[R-pkg-devel] [FORGED] Re: Puzzled about "locked environments".
r@turner @ending from @uckl@nd@@c@nz
Mon Jul 9 02:29:10 CEST 2018
Thank you hugely. Your suggestion nailed it. I was *sure* that I
had tried doing
environment(bar) <- new.env()
prior to doing the assignment and that it didn't help. I was also sure
that in AssetPricing I done assignments into environments that *weren't*
new. Wrong on both counts. :-( Jeez, it's tough being mentally
Thanks very much for delving into this and for looking at the code in
AssetPricing more carefully and perspicaciously than I did.
On 09/07/18 11:42, Martin Morgan wrote:
> On 07/08/2018 07:23 PM, Duncan Murdoch wrote:
>> On 08/07/2018 6:57 PM, Rolf Turner wrote:
>>> Recently I experimented with assigning a variable within the environment
>>> of a function in a package that I am developing. Slightly more
>>> In a function "foo()" in the package, I have lines like:
>>> big <- 42
>>> where "bar()" is another function in the package.
>>> This causes an error to be thrown:
>>>> Error in assign("big", big, envir = environment(bar)) :
>>>> cannot add bindings to a locked environment
>>> The reason that I am puzzled about this is that I used this syntax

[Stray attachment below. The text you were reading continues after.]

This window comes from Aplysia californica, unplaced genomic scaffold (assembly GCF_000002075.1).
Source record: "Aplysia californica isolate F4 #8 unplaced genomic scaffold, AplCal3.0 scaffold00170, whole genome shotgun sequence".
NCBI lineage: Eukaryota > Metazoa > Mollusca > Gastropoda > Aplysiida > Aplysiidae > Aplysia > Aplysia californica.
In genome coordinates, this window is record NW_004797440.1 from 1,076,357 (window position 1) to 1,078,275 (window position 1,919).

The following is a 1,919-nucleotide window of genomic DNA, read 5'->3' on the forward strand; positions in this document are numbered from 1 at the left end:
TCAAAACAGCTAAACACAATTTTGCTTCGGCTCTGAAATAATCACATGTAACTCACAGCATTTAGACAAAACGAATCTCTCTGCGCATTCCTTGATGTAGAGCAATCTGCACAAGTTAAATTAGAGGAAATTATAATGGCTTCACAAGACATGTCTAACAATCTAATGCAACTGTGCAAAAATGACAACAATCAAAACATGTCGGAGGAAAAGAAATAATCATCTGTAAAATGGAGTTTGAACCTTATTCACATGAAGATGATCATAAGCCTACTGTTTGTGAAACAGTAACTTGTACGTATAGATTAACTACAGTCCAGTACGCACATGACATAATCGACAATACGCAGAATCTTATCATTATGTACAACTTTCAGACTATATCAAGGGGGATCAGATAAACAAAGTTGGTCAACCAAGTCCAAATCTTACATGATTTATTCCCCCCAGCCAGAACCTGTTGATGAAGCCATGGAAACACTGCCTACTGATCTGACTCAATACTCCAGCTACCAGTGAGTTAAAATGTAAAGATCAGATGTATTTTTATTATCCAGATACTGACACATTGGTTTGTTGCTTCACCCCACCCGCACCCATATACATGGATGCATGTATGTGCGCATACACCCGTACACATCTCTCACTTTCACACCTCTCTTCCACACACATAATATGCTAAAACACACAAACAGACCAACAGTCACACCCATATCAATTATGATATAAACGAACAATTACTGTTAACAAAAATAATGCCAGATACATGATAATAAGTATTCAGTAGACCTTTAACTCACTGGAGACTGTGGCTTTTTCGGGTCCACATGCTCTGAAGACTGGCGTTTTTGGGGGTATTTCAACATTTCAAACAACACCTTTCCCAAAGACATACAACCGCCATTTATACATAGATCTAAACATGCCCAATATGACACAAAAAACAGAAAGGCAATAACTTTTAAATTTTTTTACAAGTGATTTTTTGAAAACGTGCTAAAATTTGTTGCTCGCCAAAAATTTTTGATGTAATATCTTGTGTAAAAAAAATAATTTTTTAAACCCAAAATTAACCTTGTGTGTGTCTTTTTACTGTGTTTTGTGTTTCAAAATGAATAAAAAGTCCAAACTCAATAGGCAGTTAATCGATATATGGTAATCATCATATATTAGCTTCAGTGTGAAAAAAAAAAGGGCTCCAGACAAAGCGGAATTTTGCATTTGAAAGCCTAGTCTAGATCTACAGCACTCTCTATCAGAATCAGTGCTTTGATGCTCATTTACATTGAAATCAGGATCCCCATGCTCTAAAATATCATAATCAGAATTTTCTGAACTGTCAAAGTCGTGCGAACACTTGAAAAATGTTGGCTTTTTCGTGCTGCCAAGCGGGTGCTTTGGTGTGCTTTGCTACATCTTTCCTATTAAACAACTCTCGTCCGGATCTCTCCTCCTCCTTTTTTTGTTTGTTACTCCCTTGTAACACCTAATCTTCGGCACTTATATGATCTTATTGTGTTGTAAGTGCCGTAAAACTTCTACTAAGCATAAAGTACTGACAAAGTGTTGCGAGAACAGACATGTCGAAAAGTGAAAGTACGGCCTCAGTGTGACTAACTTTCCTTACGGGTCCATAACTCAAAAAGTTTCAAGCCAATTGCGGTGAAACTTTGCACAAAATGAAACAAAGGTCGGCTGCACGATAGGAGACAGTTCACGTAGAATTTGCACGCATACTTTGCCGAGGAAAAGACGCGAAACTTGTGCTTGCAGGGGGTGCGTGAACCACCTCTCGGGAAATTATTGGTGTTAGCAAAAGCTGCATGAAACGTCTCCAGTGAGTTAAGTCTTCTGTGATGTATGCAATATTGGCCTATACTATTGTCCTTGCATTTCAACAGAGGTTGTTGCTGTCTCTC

>>> repeatedly in my CRAN package "AssetPricing". In this latter package
>>> the syntax seems to work flawlessly. No errors are thrown. No mention
>>> of "locked environments".
>>> Why would environments get "locked" in the package that I am currently
>>> fooling about with, but not in the AssetPricing package? Is there
>>> anything that I can do to keep environments from getting "locked"?
>> It may be the timing. When R is installing a package, it executes all
>> of the code in the .R files (which has been consolidated into one
>> file, but that doesn't matter). This produces all of the objects and
>> functions in the package.
>> Then it locks the environment, so that things don't change.
>> Then it compiles the functions. If they were allowed to change, then
>> the compilation would have to be redone.
>> So perhaps AssetPricing makes the change in the .R file, processed
>> before locking, and your new package does it in a function, executed
>> by the user after locking.
> AssetPricing does, at least some of the time, in the body of a function
> (the indentation is confusing)
> environment(vupdate) <- new.env()
> environment(scrG) <- new.env()
> environment(initx) <- new.env()
> environment(cev) <- new.env()
> so that assignment is to the unlocked new.env(). Presumably the new code
> assigns to bar's original environment, which is the (locked, once the
> package is loaded) package name space.
> Martin Morgan
>> Or maybe not.
>> Duncan Murdoch
>>> Can anyone suggest where I should start looking for differences in the
>>> nature of the two packages?
>>> I could possibly give more detail, but I have no idea as to what might
>>> be relevant.
>>> One difference is that AssetPricing involves no dynamically loaded
>>> Fortran code, whereas the package that I am currently fooling about with
>>> *does* involve such code. (But neither "foo()" not "bar()" make direct
>>> calls to .Fortran().)
>>> Grateful for any insights.
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